The Industrial Internet Consortium (IIC) has published the IIC Industrial IoT Analytics Framework Technical Report (IIAF). The technical document includes a complete set of instructions that IIoT system architects can use to deploy industrial analytics systems.
While IoT systems are proliferating, industrial IT experts have warned that a flood of new data won’t deliver efficiencies unless it can be managed successfully. The IIAF analytics blueprint was created to help solve this problem. The goal is to help system architects and designers to map analytics to the IIoT applications so they can realize the potential of those analytics and improve their decision making.
This diagram shows the various levels of data in an IIoT analytics system structure. Image courtesy of the IIC.
The analytics – once in place – offer a range of benefits, from simple efficiencies to strategies for better utilizing assets. “Analytics should give you insights into your business. And now you can use the insights to decide what to do,” Wael William Diab, IIC Industrial Analytics Task Group chair, told Design News. “It’s the toolset to be able to better deploy your assets.”
While the largest industrial companies have been using sophisticated analytics for years, advanced industrial applications are now making their way into mainstream industrial settings. “Analytics in the control system have been there forever. We’re trying to lay out a path for people who are just getting into analytics in the industrial space. The IIAF includes edge and cloud analytics as well as infrastructure for safety and security,” Will Sobel, IIC Industrial Analytics Task Group chair and chief strategy officer at VIMANA, told Design News. “We’re trying to educate the industrial community as to how these technologies can be applied.”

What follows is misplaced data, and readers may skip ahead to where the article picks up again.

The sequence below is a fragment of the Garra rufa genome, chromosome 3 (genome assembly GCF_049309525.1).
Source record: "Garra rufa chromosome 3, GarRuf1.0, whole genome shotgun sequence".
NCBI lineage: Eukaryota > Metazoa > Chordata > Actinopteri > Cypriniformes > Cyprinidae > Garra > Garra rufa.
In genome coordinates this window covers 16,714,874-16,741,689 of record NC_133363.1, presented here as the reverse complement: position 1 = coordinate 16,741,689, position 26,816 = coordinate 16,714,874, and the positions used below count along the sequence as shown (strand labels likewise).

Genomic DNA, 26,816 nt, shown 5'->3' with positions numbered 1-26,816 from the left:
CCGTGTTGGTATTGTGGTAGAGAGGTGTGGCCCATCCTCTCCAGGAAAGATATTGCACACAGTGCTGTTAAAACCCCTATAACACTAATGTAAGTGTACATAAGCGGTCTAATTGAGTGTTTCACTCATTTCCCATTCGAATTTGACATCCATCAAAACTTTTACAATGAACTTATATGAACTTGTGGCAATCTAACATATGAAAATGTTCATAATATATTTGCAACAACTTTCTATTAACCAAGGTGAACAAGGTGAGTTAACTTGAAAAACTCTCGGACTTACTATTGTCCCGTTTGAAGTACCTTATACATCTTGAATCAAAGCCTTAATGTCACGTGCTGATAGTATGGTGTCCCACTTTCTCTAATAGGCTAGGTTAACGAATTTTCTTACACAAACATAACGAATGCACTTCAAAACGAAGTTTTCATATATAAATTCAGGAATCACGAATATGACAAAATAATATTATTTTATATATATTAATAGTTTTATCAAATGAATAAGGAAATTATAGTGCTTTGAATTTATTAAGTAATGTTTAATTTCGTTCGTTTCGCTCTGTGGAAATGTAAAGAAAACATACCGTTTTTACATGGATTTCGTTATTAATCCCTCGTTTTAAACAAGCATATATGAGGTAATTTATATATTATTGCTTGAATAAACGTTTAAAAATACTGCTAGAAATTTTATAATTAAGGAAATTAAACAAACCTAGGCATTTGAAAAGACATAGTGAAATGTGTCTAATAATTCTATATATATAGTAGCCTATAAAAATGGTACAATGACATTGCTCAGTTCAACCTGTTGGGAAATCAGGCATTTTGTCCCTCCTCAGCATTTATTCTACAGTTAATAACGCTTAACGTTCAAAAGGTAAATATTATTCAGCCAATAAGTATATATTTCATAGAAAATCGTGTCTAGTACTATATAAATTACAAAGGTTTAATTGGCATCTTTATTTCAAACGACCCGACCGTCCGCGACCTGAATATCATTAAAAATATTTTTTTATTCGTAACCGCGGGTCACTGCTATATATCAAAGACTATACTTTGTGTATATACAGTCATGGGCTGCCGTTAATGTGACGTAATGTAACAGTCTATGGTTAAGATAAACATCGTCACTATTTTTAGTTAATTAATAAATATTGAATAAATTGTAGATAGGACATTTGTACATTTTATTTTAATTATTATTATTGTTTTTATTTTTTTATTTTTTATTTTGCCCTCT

Guidance for Creating an Analytics Architecture
The team at the IIC noted that the IIAF offers a broad scope of requirements for industrial analytics applied to IIoT systems. It shows IIoT system architects the steps involved in developing analytics with state-of-the-art information, including definitions and information flows that show how the technologies can be applied to the applications.
Guidance is provided on how and where to deploy industrial analytics based on the characteristics of the applications and outcome expectations. In addition, the IIAF looks at emerging technologies including artificial intelligence and big data which are expected to play a growing role in industrial settings.
Change Management May Need to Come First
Bringinig advanced analytics into the industrial space is not a simple matter of deploying technology. Successful deployment requires an across-the-board buy-in. “The first step in deploying systems in manufacturing involves cultural changes. You’ll experience resistance; human factors will come into play,” said Sobel. “A lot of shops won’t buy into analytics until they can see the change, and they won’t see the change until the adopt it. It’s difficult to get them to change.”
Overcoming change-management hurdles can be a matter of education. “If the business objectives are well understood, and the technology is well understood, then the change shouldn’t be hard,” Eric Harper, IIC Industrial Analytics Task Group chair, IIC Steering Committee member and senior principal scientist at ABB, told Design News. “On the IT side, we have the tendency to say, here’s our technology regarding software-defined networks. It would be great if you used it. But the real question is what is the use case and the business case?”
Harper notes that he IIAF was developed in part to address change management needs and help companies define reasons for adopting analytics. “The IIAF spells out the capabilities and explains how you can utilize it,” said Harper. “It shows how you can improve efficiency. That clarity should accelerate the adoption of analytics across the board.”
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Rob Spiegel has covered automation and control for 17 years, 15 of them for Design News. Other topics he has covered include supply chain technology, alternative energy, and cyber security. For 10 years, he was owner and publisher of the food magazine Chile Pepper.